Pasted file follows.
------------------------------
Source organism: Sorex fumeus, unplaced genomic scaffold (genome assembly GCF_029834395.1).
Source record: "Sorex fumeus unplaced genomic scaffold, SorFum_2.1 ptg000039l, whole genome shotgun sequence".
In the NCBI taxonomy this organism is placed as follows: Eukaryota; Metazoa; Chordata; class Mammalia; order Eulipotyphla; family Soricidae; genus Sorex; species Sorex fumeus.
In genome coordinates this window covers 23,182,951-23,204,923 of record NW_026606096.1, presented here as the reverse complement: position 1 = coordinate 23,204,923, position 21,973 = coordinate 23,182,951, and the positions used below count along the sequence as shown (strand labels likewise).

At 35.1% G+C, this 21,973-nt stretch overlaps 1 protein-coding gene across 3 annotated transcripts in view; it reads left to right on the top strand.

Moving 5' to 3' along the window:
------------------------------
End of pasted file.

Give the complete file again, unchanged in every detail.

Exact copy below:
Source organism: Sorex fumeus, unplaced genomic scaffold (genome assembly GCF_029834395.1).
Source record: "Sorex fumeus unplaced genomic scaffold, SorFum_2.1 ptg000039l, whole genome shotgun sequence".
In the NCBI taxonomy this organism is placed as follows: Eukaryota; Metazoa; Chordata; class Mammalia; order Eulipotyphla; family Soricidae; genus Sorex; species Sorex fumeus.
In genome coordinates this window covers 23,182,951-23,204,923 of record NW_026606096.1, presented here as the reverse complement: position 1 = coordinate 23,204,923, position 21,973 = coordinate 23,182,951, and the positions used below count along the sequence as shown (strand labels likewise).

At 35.1% G+C, this 21,973-nt stretch overlaps 1 protein-coding gene across 3 annotated transcripts in view; it reads left to right on the top strand.

Moving 5' to 3' along the window: